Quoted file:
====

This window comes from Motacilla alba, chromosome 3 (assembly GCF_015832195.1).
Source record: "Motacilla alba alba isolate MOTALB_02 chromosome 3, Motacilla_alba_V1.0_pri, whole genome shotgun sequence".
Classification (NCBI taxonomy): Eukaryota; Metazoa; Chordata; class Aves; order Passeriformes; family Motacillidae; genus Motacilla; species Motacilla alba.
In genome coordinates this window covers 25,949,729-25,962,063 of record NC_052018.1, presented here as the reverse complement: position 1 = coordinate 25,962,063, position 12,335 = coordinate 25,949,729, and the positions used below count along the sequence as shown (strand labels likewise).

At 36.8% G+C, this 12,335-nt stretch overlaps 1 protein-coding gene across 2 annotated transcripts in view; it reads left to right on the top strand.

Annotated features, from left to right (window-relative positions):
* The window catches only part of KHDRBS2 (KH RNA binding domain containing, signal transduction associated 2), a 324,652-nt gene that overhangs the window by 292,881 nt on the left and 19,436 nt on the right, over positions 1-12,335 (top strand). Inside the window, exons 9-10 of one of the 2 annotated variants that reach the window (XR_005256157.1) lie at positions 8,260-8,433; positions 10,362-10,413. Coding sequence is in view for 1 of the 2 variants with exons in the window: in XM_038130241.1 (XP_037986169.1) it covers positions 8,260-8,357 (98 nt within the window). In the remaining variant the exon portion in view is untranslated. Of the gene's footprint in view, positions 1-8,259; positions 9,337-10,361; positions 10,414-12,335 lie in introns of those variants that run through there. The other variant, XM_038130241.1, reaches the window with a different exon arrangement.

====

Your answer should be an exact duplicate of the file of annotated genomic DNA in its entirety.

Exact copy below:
This window comes from Motacilla alba, chromosome 3 (assembly GCF_015832195.1).
Source record: "Motacilla alba alba isolate MOTALB_02 chromosome 3, Motacilla_alba_V1.0_pri, whole genome shotgun sequence".
Classification (NCBI taxonomy): Eukaryota; Metazoa; Chordata; class Aves; order Passeriformes; family Motacillidae; genus Motacilla; species Motacilla alba.
In genome coordinates this window covers 25,949,729-25,962,063 of record NC_052018.1, presented here as the reverse complement: position 1 = coordinate 25,962,063, position 12,335 = coordinate 25,949,729, and the positions used below count along the sequence as shown (strand labels likewise).

At 36.8% G+C, this 12,335-nt stretch overlaps 1 protein-coding gene across 2 annotated transcripts in view; it reads left to right on the top strand.

Annotated features, from left to right (window-relative positions):
* The window catches only part of KHDRBS2 (KH RNA binding domain containing, signal transduction associated 2), a 324,652-nt gene that overhangs the window by 292,881 nt on the left and 19,436 nt on the right, over positions 1-12,335 (top strand). Inside the window, exons 9-10 of one of the 2 annotated variants that reach the window (XR_005256157.1) lie at positions 8,260-8,433; positions 10,362-10,413. Coding sequence is in view for 1 of the 2 variants with exons in the window: in XM_038130241.1 (XP_037986169.1) it covers positions 8,260-8,357 (98 nt within the window). In the remaining variant the exon portion in view is untranslated. Of the gene's footprint in view, positions 1-8,259; positions 9,337-10,361; positions 10,414-12,335 lie in introns of those variants that run through there. The other variant, XM_038130241.1, reaches the window with a different exon arrangement.